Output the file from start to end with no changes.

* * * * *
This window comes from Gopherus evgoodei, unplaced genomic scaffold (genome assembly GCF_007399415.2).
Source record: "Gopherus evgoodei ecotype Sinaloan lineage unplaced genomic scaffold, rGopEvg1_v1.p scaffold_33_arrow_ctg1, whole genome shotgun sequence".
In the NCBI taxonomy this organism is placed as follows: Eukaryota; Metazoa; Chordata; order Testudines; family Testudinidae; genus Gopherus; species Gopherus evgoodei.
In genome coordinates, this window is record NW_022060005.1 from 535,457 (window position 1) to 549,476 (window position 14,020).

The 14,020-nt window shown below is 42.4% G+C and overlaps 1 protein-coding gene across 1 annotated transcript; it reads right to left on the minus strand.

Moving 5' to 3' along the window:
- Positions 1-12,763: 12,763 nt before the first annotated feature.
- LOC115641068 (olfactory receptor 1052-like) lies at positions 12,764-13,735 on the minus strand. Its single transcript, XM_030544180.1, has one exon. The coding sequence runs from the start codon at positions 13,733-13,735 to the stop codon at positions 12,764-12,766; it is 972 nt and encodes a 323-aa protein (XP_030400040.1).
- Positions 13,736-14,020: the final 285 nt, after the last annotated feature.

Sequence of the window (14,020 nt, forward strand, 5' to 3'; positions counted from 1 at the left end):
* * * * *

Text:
This window comes from Gopherus evgoodei, unplaced genomic scaffold (genome assembly GCF_007399415.2).
Source record: "Gopherus evgoodei ecotype Sinaloan lineage unplaced genomic scaffold, rGopEvg1_v1.p scaffold_33_arrow_ctg1, whole genome shotgun sequence".
In the NCBI taxonomy this organism is placed as follows: Eukaryota; Metazoa; Chordata; order Testudines; family Testudinidae; genus Gopherus; species Gopherus evgoodei.
In genome coordinates, this window is record NW_022060005.1 from 535,457 (window position 1) to 549,476 (window position 14,020).

The 14,020-nt window shown below is 42.4% G+C and overlaps 1 protein-coding gene across 1 annotated transcript; it reads right to left on the minus strand.

Moving 5' to 3' along the window:
- Positions 1-12,763: 12,763 nt before the first annotated feature.
- LOC115641068 (olfactory receptor 1052-like) lies at positions 12,764-13,735 on the minus strand. Its single transcript, XM_030544180.1, has one exon. The coding sequence runs from the start codon at positions 13,733-13,735 to the stop codon at positions 12,764-12,766; it is 972 nt and encodes a 323-aa protein (XP_030400040.1).
- Positions 13,736-14,020: the final 285 nt, after the last annotated feature.

Sequence of the window (14,020 nt, forward strand, 5' to 3'; positions counted from 1 at the left end):